It’s October, and that means it’s the beginning of the most celebrated, barista-centric season of the year:
Pumpkin latte season!
Since their invention in the early 2000s, millions and millions of cups of hot, pumpkin-y goodness have sold throughout the world. Today, almost every coffee company in the United States has a pumpkin latte recipe, whether they call it a “pumpkin spice latte,” “hot pumpkin latte,” or something else delightfully pumpkin-esque.
But what’s actually in these awesome autumn pick-me-ups?
Well. It’s interesting, to say the least. So interesting that it’s hard to imagine the pumpkin latte has become as popular as it is without the help of a little marketing magic.
The facts about your pumpkin latte
At WebpageFX, we drink a lot of coffee. And considering the many fresh faces that have recently joined our team, we definitely drink more than we did when we surveyed ourselves a year ago.
(We usually have another bag. Or two. Or six.)
That’s also why we were so interested in pumpkin latte season. In October, they dominate the coffee scene, and we enjoy the season of spiced-up espresso just as much as any other coffee fanatic.
But we also like to be happy and healthy, which made us wonder about what we were actually drinking.
Yeah, pumpkin lattes are delicious — but should we be enjoying them as much as often as we do?
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A (long) note on McDonald’s
Before we dive into the analysis, we need to get something out there in the interest of full disclosure.
We couldn’t find the exact listings of McDonald’s ingredients or nutritional information for the United States. And because McDonald’s drink sizes are drastically different in the US than other countries, we had to find a way around that roadblock.
So we started by finding that information for Canada.
But that brought us to another problem — Canada uses the metric system, so we had to convert American sizes into milliliters to make sure we used the same units of measurement. Next, we had to figure out the ratios of milliliters, calories, and grams of sugar to make sure they stayed consistent for every drink size McDonald’s offers.
And, after testing the ratios of each size, we were happy (and relieved) to find that they were consistent.
Using the data for pumpkin spice lattes with 2% milk linked on the chart above, calories are roughly 55% of the total serving size in milliliters. Similarly, grams of sugar are roughly 8%.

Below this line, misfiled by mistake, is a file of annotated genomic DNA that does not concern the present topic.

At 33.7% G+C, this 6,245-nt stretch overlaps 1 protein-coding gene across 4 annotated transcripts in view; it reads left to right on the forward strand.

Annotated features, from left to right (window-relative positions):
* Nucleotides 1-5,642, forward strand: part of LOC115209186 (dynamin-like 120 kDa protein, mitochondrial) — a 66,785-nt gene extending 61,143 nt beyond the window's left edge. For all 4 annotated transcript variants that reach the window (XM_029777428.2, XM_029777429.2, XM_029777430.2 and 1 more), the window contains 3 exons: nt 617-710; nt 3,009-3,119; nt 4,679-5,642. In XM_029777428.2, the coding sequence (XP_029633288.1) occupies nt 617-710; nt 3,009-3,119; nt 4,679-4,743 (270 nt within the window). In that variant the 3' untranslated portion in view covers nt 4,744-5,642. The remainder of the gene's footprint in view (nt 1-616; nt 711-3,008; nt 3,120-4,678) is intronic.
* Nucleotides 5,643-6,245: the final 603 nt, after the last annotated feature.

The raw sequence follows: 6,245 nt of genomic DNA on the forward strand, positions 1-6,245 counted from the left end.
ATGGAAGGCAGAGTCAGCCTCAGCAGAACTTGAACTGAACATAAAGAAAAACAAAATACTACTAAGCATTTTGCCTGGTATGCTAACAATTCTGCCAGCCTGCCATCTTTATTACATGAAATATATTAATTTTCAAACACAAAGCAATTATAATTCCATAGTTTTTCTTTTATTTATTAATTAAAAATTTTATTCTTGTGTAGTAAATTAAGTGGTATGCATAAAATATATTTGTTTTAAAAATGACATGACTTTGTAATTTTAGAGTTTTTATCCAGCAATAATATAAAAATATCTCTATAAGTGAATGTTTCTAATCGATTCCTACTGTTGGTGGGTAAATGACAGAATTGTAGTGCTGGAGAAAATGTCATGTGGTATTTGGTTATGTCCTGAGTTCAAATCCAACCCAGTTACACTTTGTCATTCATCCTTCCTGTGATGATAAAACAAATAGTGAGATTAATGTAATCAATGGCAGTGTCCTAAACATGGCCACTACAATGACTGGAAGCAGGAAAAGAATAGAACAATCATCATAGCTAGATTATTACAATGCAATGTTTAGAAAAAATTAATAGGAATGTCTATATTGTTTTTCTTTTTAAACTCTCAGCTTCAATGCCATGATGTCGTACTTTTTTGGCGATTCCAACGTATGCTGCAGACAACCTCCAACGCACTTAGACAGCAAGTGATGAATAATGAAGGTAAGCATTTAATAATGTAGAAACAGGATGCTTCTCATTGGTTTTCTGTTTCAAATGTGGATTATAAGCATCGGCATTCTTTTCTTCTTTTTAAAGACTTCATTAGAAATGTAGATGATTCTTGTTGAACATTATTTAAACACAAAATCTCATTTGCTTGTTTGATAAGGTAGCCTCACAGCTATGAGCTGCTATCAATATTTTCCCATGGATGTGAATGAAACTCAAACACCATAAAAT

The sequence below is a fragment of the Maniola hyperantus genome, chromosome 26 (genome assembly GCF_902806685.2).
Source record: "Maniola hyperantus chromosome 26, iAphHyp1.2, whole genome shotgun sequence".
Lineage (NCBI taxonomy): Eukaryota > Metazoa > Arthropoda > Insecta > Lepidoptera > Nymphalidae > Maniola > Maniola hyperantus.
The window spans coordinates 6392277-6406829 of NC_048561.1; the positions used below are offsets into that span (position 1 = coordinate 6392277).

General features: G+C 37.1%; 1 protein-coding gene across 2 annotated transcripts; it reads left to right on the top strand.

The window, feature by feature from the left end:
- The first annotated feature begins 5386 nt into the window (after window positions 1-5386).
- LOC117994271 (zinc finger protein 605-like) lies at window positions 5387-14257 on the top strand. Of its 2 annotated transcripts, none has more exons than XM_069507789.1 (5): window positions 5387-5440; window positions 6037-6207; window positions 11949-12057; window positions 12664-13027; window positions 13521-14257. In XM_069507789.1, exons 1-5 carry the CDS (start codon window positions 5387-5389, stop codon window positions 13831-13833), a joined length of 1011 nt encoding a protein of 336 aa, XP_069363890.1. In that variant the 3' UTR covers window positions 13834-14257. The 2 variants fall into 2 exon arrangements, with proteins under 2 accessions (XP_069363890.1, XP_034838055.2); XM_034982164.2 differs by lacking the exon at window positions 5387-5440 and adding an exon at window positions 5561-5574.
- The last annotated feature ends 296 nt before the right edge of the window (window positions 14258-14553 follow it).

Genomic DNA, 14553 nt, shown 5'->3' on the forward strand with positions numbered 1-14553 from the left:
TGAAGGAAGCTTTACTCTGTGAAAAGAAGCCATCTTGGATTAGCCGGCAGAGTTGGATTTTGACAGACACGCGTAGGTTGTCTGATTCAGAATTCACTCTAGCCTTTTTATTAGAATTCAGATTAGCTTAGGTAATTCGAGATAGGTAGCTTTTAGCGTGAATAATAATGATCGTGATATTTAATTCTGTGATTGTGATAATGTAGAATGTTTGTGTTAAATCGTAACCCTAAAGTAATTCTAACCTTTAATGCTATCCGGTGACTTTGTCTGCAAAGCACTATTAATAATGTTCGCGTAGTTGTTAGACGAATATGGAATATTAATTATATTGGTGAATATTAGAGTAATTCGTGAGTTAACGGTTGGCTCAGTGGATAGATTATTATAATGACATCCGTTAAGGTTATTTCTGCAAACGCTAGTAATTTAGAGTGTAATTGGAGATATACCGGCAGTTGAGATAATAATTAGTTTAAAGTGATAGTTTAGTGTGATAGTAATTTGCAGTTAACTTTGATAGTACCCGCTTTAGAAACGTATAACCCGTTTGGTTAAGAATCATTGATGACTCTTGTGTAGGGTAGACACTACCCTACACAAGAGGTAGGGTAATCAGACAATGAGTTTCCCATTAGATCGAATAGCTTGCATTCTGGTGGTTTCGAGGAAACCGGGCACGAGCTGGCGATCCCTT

With those percentages in mind, all we had to do was plug in the size of American drinks (in milliliters) and apply the percentages. Voila! That gave us the ratio-appropriate amount of calories and sugar in each drink.
While this may sound pseudo-scientific, it actually makes sense for foodservice. In restaurants, consistency is key to providing a signature product, and McDonald’s knows that better than any other company considering almost every item on their menu is a Mc-Something. Their food’s identity is just as much a part of their brand as their company’s name, and that means people need to know what to expect when they order something, right down to the product’s color.
After all, if it doesn’t taste or look like a McDonald’s pumpkin spice latte, is it really a McDonald’s pumpkin spice latte?
So, basically, the ingredients are the same, the proportions are the same, and the products are the same — the only difference is the sizing.
So with all that math out of the way, let’s take a look at the data.
Let’s talk ingredients
With these six big coffee companies all lined up in a row, it’s easy to compare the ingredients they use. All of them use espresso, which makes sense since that’s the caffeine supply of a latte. They also use milk, which is another important ingredient.
But they don’t all use the same kind of milk. Some use 2%, others use skim, and others use reduced fat. Interestingly enough, none of these companies list whole milk as an option for their pumpkin beverages, probably because it’d drive the calorie count through the roof (but we’ll get to that later). For the businesses that let customers choose what kind of milk they want, we used 2% as the default to determine the rest of the nutritional information.
Every company also uses some variation of pumpkin spice flavoring, but only a few actually publish what goes into that flavoring. And considering this syrup or sauce is responsible for the flavor of a pumpkin latte, those ingredients are important. That’s also the information that can tell you what, exactly, you’re drinking when you knock back a latte this fall.
Naturally, you can also get whipped cream with a lot of these lattes. Whipped cream may not seem like much — it’s so light and fluffy! — but depending on the kind a company uses, it could contain as much as 38% pure fat. That means it’s just as important an ingredient as the milk or syrup that goes into the actual drink.